Pianissimo is a Virtual Grand Piano that uses a combination of sample playback and advanced physical modeling to create its acoustic grand piano sound. Starting with 250 MB of high-quality samples of a Steinway Model D grand piano, Pianissimo uses complex signal processing and programming to recreate the warmth, response, and playability of a real grand piano. This warm, natural sound is then paired with a professional studio-quality reverb algorithm to add the depth and ambiance of a real acoustic space. Add to this, modeled sympathetic resonance, incidental mechanical hammer sounds, control over tone and velocity response, 256 voices of polyphony and low CPU usage.
The Stand-Alone version supports any MIDI device, and any Wave, ASIO, or WaveRT device. It allows for two-track recording, loading and saving of standard MIDI Type 1 files, and supports mixing down to WAV, MP3, WMA, and Ogg Vorbis files.
Reviewed By lingyai
May 7, 2012
N.B. This is a very slighlty revised version of a review I posted on Amazon
Pianissimo sounds superb. It is a tie with TruePianos' Atlantis module for the the best sounding piano for a PC I've played -- this includes a number from respected names like Yamaha, Roland (Edirol), Sampletank, Native Instruments and Soundiron. It sounds incredibly natural and responsive and is relatively light on the CPU. It has a few good preset models, a very good adjustable reverb, other nice settings (velocity control, simluated pedals, sympathetic resonance and piano lid position) and a simple, intuitive interface. The standalone version (included in the box, along with the plug-in version) launches quickly and plays and records MIDI without fuss. If you simply want to play virtual piano, it is a 10/10 product. Lovely, lovely.
I am only giving it a mark of 4, however, due to what I only discovered post-purchase is actually a known bug -- it needs 250 mb of RAM (which in and of itself is not a big problem) which must be contiguous. What this means is that if you use it in a multitrack project where you use enough other virtual instruments, you can run into a problem where Pianissimo, once inserted, can't access enough contiguous RAM, and so won't load properly the next time you open the project.
Here's an example. Recently I created a project where piano was pivotal; I loaded in Pianissimo, then a number of other virtual instruments, so in the end I had worked out an arrangemnent for about 10 virtual instruments in all. I saved and closed it, and all was ok. When I reopened it, however, Pianissmo would not load -- an error message said to either reinstall the program or contact tech supoort. I did the latter. I was told to be sure Pianissimo was the first instrument loaded in the project. Well, I'd already done that; but anyway, I started the project again, loading it first again. I then added the other instruments, recreated the project, saved and closed it -- and the same problem occurred the next time I re-opened.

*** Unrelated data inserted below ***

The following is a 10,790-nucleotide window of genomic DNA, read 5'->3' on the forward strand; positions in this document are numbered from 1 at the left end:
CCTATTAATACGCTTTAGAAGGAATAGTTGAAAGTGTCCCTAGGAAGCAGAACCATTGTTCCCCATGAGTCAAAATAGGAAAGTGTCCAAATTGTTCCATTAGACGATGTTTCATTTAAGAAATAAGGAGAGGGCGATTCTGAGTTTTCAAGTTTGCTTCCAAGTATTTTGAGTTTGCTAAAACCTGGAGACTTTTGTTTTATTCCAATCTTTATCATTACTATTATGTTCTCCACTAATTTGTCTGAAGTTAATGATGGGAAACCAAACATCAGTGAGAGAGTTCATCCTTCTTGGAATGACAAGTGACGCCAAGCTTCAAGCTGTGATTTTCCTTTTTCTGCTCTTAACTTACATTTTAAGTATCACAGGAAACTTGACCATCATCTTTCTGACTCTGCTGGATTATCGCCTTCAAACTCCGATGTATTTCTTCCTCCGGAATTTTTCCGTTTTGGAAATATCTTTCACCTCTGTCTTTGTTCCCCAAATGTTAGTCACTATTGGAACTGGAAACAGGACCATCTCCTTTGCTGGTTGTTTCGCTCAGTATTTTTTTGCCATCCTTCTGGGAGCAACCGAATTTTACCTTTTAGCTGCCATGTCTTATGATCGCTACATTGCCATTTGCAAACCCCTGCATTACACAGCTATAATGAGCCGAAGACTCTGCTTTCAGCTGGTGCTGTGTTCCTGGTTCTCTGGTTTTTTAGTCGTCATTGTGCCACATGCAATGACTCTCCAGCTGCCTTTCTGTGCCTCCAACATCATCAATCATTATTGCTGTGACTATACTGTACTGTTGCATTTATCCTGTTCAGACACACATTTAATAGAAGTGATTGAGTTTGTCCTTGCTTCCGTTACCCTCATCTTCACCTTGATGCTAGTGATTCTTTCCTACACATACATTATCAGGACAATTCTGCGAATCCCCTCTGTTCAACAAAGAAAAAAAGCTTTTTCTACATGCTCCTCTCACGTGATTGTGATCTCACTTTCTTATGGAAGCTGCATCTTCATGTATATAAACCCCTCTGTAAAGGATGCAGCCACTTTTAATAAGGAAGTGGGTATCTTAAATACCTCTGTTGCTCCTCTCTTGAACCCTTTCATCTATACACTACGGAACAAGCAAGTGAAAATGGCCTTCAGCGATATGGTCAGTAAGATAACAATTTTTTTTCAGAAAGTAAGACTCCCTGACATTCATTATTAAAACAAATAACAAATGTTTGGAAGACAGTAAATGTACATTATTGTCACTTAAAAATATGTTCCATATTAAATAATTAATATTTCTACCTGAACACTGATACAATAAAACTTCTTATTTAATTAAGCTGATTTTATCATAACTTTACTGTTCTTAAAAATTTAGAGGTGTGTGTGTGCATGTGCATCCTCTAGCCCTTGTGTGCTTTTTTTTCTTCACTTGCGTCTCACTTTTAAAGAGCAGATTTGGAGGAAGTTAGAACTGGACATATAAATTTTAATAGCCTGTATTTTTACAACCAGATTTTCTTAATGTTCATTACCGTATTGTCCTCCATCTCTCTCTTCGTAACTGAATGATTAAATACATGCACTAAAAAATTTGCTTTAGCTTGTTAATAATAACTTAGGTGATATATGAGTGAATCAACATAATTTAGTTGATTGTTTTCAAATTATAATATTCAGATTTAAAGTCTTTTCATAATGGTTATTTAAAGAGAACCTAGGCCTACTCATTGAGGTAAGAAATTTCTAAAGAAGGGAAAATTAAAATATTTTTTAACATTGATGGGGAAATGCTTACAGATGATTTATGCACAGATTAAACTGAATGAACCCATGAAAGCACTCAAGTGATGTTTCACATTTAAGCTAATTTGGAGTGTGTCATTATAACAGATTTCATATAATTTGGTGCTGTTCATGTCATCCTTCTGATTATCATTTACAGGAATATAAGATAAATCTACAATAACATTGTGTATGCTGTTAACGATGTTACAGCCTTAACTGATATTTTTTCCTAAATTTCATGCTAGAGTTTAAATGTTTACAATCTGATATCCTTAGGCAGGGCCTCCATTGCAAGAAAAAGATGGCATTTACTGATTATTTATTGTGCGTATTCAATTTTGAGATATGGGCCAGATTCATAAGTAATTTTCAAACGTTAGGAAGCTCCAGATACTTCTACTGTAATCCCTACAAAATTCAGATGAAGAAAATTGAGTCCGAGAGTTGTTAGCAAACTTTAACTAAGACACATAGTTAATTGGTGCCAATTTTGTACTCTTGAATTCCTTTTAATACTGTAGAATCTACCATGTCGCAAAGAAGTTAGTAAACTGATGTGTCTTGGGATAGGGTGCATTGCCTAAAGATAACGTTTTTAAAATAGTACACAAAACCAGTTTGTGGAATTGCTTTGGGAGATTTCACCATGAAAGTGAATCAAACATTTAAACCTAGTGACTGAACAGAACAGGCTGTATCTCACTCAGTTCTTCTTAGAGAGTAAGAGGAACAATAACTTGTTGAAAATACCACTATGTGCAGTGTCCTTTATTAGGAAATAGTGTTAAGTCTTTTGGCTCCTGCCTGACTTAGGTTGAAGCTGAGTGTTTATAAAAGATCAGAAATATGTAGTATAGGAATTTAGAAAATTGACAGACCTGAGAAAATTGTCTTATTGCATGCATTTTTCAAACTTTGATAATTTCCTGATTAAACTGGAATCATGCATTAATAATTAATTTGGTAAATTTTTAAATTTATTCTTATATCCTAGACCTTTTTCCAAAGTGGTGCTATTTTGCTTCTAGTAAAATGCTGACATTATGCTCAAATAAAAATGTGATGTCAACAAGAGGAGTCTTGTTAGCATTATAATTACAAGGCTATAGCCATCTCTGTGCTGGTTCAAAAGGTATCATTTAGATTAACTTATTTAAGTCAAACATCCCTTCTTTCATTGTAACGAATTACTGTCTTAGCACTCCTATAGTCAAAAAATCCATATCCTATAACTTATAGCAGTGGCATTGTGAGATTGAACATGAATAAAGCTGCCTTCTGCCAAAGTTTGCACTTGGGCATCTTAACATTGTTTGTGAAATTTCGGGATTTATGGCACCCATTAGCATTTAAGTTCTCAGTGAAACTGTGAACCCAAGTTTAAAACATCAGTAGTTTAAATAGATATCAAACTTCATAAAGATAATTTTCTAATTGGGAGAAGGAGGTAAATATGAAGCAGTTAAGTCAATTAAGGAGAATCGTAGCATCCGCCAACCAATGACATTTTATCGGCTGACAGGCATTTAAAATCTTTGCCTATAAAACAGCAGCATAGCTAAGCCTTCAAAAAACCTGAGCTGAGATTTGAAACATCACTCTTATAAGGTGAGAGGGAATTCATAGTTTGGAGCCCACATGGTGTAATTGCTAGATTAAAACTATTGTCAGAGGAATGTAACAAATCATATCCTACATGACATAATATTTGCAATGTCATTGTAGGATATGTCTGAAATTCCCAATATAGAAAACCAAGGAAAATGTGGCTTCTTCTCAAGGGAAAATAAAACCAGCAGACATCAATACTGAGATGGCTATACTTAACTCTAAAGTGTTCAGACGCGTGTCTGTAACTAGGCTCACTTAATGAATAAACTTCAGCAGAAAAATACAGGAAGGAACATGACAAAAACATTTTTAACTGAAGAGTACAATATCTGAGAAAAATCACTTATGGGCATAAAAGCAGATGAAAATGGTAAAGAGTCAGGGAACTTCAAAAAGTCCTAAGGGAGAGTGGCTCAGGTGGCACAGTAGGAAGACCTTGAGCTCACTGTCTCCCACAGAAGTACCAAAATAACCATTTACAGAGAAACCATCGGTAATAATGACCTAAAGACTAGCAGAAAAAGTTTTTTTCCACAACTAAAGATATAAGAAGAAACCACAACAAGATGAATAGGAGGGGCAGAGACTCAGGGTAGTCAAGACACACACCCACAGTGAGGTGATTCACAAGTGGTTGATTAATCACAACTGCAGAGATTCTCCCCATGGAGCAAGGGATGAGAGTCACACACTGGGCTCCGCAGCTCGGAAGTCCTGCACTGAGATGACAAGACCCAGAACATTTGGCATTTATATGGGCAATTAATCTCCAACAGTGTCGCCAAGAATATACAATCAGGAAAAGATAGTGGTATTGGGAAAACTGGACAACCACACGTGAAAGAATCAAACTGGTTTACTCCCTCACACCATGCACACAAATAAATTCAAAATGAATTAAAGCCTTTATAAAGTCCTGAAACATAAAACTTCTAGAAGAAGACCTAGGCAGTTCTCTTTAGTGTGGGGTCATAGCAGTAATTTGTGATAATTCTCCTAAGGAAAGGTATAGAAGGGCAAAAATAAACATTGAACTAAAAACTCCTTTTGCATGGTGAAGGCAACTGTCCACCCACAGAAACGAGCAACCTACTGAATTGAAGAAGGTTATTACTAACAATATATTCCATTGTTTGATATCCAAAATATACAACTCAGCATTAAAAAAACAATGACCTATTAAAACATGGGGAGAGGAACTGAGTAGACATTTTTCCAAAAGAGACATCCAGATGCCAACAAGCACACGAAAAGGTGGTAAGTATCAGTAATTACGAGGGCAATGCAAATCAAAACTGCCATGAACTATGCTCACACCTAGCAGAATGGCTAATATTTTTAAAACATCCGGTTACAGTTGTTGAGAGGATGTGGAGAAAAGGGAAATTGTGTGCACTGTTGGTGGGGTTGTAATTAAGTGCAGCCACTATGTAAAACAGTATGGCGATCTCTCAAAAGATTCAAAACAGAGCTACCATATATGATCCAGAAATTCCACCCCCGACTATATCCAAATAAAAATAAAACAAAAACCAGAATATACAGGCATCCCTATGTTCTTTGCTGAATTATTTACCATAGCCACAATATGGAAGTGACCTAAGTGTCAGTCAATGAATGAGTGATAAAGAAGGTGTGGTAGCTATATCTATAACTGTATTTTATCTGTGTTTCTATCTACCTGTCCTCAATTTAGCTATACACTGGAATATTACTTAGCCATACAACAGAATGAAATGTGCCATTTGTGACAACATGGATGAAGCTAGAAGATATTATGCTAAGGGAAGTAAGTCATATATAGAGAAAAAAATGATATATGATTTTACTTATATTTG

Turns out tech support had failed to share with me an important piece of information (which was actually tucked away on the company's own website; shame on me for not scouring it closely enough; shame on them for not mentioning it to me, and not making it more conspicuous to begin with) -- namely, that in such cases, Pianissimo needs to be the first instrument loaded EVERY TIME the project opens. The only way to do this is to open the last saved version, remove all other instruments, load in Pianissimo, then reload the other instruments, and then reapply any FX and routing configuration you've used. Every time! Even though my total RAM usage was only around 75%.
This should not happen -- I've been able to use other instruments when RAM usage was close to 95%. (I am using a Windows 7, 32 but Dell Vostro laptop, 4 GB RAM, Intel i5 2.52 ghz CPU.) Effectively having to recontruct the instrument structure and configuration from scratch every time I reopen a moderately complex project is a huge hassle and time drain. It also reveals inexcusably buggy software design. I have around 40 virtual instruments, some of which predate Pianissimo by a few years, and Pianissimo is the only one with this flaw.
So, if you want a virtual piano for projects which will include other RAM-using virtual instruments, to be on the safe side, look elsewhere, unless you are certain in advance that their RAM demands will be quite small, or unless you like setting up your projects over and over again.Read more